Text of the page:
By Evan McMorris-Santoro and Linh Tran, CNN
Nearly two weeks after a racist petition to bring back slavery circulated at her daughter’s school, Julie Stutterheim is still angry.
She says it was yet another example of a racist incident at Park Hill South High School in the suburbs of Kansas City, Missouri.
“She was very upset about it. My daughter’s Ethiopian,” Stutterheim told CNN this week.
Her daughter has encountered racism firsthand, Stutterheim says and “the more she talked about this, the more upset she got.”
Stutterheim did what any concerned parent would do and reached out to the school to find out what happened.
What she found was that an increasingly familiar scenario was unfolding at her child’s school. Across the US, there are two diametrically opposed conversations about race going on at the same time. In one, some White parents are telling school leaders that lessons about race make White students feel bad. And in the other, there’s the racism that is actually happening in schools.
District leaders condemned the petition and Jeanette Cowherd, Park Hill’s superintendent, released a video message days after Stutterheim started asking questions.
“Going forward, we have two options. We can react, or we can respond. We are choosing to respond, to create a long-term solution that best meets the needs of our students, our staff our families and our community.”
Part of that response is the district’s search for an expert adviser on race and inclusion. Yet many White parents across the US have pushed back against these efforts and conflated it with the debate over what critical race theory is and isn’t.
Park Hill is no different.
At a recent school board meeting, Sally Roller echoed an opinion that many White parents share.
“I would like to address critical race theory, sometimes called culturally responsive teaching. History is what it is, whether we like it or not, and should not be rewritten,” she said. “I fear this would cause more division and racism by causing others to be seen by skin color rather than the other individual personal qualities of the person.”
Critical race theory is not taught in the K-12 curriculum.
A national debate
Nicole Price is the CEO of Lively Paradox professional training and coaching. She has been hired in schools throughout Missouri and Kansas. She says she generally gets a phone call after something racist happens. White school leaders are often in a state of shock.
” ‘Am I surprised?’ That’s the question I get the most,” she tells CNN.
She said she’s disappointed but never surprised.
“I spend my life trying to make sure that education is at the forefront because that’s how we know that we can help to fix some of this.”
These days, Price’s job is more challenging than ever. After one Missouri school district hired her to lead a session, the school board got threats, she says.
She had a driver and asked for extra security. Price was going to the school to give a keynote presentation on “Radical Empathy.”
As Republican lawmakers across the US have fueled the debate over critical race theory and inclusive curriculum, Democratic lawmakers like State Sen. Cindy Holscher are pushing back in Kansas.
“I think the (racist) incidents have gone up, and I say that because of what I hear from my kids. That the environment is a little bit more tense in our schools. There’s more hatred out there over the past couple of years.”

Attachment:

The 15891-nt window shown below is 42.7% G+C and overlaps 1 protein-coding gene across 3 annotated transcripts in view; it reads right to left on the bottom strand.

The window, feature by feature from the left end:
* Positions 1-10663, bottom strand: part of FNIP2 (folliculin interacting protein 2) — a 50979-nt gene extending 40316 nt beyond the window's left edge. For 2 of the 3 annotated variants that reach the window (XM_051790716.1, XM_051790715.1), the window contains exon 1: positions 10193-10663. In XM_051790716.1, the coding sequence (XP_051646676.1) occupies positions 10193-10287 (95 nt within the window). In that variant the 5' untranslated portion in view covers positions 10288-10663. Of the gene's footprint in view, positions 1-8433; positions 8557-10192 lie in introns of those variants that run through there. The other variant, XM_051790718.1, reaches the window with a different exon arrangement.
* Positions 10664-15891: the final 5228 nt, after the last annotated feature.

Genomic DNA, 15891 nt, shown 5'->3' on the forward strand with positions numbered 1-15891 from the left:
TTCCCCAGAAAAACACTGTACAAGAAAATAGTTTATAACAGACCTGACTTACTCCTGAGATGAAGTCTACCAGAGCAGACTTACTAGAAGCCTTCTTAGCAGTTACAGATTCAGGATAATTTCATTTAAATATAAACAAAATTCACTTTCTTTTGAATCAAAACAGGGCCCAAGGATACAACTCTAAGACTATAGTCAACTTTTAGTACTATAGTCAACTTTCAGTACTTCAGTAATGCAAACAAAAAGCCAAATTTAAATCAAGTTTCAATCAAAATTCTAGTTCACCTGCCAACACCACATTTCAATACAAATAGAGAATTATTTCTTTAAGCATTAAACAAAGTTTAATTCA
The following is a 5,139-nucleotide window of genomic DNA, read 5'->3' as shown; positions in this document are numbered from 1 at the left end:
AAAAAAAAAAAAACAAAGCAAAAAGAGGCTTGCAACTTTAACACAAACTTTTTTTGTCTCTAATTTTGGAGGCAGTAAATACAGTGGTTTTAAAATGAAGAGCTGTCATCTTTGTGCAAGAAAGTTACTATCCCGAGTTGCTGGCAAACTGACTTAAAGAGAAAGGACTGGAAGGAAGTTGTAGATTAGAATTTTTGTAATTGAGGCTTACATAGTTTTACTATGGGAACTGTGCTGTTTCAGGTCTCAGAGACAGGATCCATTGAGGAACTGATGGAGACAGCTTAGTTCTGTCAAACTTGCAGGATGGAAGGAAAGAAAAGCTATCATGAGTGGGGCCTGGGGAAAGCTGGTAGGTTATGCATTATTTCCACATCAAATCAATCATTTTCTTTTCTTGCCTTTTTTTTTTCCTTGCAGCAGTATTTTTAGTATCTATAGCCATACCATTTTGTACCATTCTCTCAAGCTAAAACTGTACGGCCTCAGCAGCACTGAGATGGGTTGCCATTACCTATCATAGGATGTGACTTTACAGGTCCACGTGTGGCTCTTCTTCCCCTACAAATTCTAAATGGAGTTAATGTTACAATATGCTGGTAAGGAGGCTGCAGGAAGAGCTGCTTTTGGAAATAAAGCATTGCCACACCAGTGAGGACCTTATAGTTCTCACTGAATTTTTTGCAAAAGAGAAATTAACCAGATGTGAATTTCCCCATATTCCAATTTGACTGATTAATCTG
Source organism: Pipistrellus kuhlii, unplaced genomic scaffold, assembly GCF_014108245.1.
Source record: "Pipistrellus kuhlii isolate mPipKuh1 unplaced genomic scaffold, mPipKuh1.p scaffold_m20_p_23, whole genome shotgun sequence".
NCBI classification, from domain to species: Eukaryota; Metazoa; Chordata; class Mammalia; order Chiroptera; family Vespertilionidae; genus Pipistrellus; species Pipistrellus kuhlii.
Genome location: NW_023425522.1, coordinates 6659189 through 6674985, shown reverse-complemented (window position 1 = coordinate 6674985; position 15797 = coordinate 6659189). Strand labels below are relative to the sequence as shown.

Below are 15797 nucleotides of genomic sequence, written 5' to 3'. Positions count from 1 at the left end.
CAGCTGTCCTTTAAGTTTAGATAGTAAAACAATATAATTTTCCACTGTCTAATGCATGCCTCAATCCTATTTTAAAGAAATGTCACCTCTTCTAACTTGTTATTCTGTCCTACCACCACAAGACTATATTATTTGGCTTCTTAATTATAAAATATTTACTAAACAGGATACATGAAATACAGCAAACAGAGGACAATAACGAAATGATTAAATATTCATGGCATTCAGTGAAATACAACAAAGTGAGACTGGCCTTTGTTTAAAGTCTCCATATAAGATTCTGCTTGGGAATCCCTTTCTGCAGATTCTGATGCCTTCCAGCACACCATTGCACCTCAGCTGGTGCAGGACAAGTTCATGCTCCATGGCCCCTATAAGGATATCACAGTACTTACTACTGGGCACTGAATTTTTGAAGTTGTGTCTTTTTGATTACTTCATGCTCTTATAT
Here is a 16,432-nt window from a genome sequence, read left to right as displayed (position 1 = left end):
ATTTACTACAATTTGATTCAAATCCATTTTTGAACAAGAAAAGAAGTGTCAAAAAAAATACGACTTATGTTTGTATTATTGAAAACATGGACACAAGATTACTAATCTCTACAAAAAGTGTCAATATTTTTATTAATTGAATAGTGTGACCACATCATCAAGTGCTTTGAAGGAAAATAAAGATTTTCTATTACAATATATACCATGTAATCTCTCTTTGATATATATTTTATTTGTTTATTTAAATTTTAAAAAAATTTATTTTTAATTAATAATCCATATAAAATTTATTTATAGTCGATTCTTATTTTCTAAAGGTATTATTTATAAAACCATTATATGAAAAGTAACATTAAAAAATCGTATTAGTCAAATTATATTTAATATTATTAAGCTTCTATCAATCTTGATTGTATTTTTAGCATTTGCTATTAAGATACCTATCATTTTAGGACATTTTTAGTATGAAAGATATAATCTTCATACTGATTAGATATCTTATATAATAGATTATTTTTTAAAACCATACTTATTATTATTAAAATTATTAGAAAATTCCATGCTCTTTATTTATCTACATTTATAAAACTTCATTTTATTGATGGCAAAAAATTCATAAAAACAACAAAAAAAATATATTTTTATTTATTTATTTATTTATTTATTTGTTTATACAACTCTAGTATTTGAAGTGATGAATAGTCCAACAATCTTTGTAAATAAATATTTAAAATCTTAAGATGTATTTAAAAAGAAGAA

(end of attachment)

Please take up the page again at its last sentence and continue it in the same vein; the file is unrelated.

This school district in Kansas City isn’t the only one grappling with how to talk about race and racism.
In Iowa, Republican Gov. Kim Reynolds signed a law this summer that strictly dictated what teachers can tell students about race and America.
“We’ve banned critical race theory and any curriculum or training that teaches that the United States or Iowa is fundamentally racist or sexist,” Reynolds said.
Tennessee also has a new law banning history lessons that might make students feel “discomfort” because of their race. Yet, in August sheriff’s deputies in suburban Nashville were called in after a White football player threatened a Black player on social media while wearing a Ku Klux Klan hood.
An increase in incidents
Holscher, who lives in Overland Park, says fears of critical race theory are getting in the way of schools dealing with other incidents after a photo surfaced of racist homecoming proposal at a nearby high school in Olathe, Kansas.
The school condemned the image, but three weeks before that a father condemned efforts to expand race education in Olathe schools.
“I’m here to state my opposition to DEI, critical race theory or the derivatives thereof being instructed, indoctrinated or even hinted at in the school district,” said John Highfill at a Olathe Public School board meeting last month.
“Every piece of this propaganda that will reveal itself in the false doctrines of White fragility, White rage, White privilege and the like is just that. False.”
Holscher has been getting emails over the past couple of months from White parents complaining that they are worried about their kids being taught to hate their White skin.
But Holscher says “we don’t have CRT in our schools. Second, that’s not at all, what’s happening as far as any type of teaching about teaching children to, to not like their White skin, that’s just not happening.”
Parents like Julie Stutterheim feel that her peers need to wake up to the reality of what’s really going on in schools.
“I watched my White daughter, my older daughter, grow up and not experience the things that my younger daughter has to experience. So that’s been really tough to see.”
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